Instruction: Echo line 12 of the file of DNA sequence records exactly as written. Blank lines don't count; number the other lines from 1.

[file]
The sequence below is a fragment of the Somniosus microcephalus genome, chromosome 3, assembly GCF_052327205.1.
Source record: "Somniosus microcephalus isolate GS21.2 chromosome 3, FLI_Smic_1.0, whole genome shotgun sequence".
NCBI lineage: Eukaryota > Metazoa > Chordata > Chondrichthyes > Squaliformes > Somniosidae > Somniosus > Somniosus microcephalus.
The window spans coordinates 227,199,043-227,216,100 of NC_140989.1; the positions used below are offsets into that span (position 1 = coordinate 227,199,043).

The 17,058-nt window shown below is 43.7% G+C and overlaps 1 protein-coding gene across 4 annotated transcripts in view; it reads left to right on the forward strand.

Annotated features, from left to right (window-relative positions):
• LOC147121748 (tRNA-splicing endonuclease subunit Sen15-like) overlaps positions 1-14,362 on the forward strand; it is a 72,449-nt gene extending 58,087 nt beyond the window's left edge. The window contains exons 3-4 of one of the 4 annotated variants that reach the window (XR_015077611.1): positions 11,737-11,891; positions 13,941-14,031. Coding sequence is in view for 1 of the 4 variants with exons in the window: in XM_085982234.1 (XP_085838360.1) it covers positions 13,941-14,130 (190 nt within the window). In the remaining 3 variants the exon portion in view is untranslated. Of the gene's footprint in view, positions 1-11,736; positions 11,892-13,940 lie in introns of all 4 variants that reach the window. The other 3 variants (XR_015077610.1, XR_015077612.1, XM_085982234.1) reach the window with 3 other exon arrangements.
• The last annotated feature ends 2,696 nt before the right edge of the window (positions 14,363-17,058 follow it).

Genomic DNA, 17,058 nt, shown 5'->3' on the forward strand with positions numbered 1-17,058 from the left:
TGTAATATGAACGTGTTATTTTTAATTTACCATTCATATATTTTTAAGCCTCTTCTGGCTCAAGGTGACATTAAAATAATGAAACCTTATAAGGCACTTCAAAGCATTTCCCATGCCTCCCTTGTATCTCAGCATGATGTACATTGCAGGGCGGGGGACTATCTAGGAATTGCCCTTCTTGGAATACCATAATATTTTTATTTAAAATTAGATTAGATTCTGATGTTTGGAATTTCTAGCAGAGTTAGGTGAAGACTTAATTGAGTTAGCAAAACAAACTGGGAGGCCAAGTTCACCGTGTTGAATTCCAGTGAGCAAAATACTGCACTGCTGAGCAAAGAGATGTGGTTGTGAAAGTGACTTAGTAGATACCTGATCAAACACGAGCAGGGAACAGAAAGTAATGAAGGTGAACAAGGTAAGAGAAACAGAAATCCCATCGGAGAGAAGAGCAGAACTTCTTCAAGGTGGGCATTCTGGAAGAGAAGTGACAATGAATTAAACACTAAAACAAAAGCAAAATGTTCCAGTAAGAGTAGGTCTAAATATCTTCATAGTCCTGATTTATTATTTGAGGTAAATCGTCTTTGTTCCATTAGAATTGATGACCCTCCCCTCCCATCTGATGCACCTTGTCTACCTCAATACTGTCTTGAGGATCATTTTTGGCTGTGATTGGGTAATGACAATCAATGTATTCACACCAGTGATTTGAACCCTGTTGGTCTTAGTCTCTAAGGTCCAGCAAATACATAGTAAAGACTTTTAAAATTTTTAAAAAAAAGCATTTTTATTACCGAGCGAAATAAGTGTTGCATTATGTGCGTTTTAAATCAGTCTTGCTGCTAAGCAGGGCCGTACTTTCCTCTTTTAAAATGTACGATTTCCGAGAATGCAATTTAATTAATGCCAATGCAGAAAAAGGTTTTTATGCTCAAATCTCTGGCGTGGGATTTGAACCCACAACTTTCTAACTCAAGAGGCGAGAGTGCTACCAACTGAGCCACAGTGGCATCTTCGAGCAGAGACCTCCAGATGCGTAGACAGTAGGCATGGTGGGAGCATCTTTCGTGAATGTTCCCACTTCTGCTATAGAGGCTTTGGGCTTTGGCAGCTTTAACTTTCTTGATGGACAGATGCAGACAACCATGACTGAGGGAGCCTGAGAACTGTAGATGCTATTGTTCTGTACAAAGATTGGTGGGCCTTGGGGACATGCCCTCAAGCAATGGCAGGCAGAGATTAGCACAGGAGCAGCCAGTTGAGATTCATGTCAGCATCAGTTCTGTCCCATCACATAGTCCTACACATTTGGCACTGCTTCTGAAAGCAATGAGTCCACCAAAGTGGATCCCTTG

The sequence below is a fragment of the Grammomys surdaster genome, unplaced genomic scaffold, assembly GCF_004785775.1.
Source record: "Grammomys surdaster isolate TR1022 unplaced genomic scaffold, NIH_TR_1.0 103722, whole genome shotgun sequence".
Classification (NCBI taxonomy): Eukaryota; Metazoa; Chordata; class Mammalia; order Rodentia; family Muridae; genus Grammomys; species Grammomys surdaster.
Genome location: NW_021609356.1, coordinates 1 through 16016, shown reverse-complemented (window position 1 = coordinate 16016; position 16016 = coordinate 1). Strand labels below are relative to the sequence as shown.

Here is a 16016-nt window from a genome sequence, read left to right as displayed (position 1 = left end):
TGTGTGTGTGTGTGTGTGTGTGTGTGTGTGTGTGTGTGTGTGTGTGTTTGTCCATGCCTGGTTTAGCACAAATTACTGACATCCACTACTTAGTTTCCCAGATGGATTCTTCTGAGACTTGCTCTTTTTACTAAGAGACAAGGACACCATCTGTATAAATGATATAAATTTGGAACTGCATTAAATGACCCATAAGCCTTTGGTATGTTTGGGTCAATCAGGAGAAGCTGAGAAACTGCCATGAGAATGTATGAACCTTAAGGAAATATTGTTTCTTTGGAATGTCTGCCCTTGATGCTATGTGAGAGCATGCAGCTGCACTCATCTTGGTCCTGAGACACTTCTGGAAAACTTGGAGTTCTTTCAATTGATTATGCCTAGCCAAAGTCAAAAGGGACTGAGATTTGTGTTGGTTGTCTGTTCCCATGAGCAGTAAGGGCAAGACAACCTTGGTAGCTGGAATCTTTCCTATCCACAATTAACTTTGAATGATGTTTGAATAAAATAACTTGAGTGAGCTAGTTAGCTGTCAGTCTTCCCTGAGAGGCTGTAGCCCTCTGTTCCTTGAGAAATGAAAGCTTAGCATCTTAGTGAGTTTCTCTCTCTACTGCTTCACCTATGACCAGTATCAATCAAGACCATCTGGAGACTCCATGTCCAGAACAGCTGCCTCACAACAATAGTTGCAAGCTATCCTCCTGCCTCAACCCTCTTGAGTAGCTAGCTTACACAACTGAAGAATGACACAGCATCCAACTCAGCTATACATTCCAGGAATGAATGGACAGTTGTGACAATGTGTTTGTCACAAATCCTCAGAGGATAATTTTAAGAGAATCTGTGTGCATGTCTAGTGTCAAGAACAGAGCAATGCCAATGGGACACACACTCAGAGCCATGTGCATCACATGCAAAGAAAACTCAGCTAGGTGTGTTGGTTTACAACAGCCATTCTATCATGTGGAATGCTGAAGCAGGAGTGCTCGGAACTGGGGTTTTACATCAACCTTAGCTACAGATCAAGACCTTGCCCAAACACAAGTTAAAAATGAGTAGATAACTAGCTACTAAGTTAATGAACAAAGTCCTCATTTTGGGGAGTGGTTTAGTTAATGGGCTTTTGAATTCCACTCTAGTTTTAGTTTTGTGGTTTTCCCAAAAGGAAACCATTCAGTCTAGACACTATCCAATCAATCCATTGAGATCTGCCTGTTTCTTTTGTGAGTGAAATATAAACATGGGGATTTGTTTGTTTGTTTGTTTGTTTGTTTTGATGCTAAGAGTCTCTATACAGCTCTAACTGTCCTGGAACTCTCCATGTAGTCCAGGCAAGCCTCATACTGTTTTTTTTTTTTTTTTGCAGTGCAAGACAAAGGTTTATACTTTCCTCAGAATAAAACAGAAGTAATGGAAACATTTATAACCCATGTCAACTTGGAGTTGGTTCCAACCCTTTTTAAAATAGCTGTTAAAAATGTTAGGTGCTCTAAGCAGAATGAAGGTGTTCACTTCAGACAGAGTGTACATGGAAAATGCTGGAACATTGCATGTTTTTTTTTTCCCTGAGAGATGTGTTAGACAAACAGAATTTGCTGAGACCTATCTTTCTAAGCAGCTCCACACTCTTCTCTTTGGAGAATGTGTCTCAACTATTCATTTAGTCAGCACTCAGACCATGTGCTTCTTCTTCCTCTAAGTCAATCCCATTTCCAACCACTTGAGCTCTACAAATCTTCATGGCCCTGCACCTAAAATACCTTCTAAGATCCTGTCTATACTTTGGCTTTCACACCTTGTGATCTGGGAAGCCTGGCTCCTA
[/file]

Source record: "Grammomys surdaster isolate TR1022 unplaced genomic scaffold, NIH_TR_1.0 103722, whole genome shotgun sequence".